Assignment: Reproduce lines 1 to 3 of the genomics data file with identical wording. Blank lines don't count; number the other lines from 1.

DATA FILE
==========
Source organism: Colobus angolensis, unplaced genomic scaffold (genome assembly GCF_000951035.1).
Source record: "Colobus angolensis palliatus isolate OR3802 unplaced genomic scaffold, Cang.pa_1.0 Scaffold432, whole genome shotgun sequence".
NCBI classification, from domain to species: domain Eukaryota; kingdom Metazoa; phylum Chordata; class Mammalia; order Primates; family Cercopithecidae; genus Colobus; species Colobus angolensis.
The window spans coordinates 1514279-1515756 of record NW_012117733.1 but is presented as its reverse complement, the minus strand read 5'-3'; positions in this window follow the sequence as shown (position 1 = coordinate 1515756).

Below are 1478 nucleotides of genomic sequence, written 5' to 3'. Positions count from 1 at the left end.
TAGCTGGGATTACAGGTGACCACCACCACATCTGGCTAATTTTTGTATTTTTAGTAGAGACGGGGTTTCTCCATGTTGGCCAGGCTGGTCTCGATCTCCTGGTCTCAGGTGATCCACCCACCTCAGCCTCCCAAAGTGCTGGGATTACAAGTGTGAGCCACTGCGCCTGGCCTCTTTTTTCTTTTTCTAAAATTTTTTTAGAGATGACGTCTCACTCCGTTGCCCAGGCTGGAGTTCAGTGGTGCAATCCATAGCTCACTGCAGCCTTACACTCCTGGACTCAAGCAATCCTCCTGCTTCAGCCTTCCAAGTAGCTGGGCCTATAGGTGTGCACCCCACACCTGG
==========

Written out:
Source organism: Colobus angolensis, unplaced genomic scaffold (genome assembly GCF_000951035.1).
Source record: "Colobus angolensis palliatus isolate OR3802 unplaced genomic scaffold, Cang.pa_1.0 Scaffold432, whole genome shotgun sequence".
NCBI classification, from domain to species: domain Eukaryota; kingdom Metazoa; phylum Chordata; class Mammalia; order Primates; family Cercopithecidae; genus Colobus; species Colobus angolensis.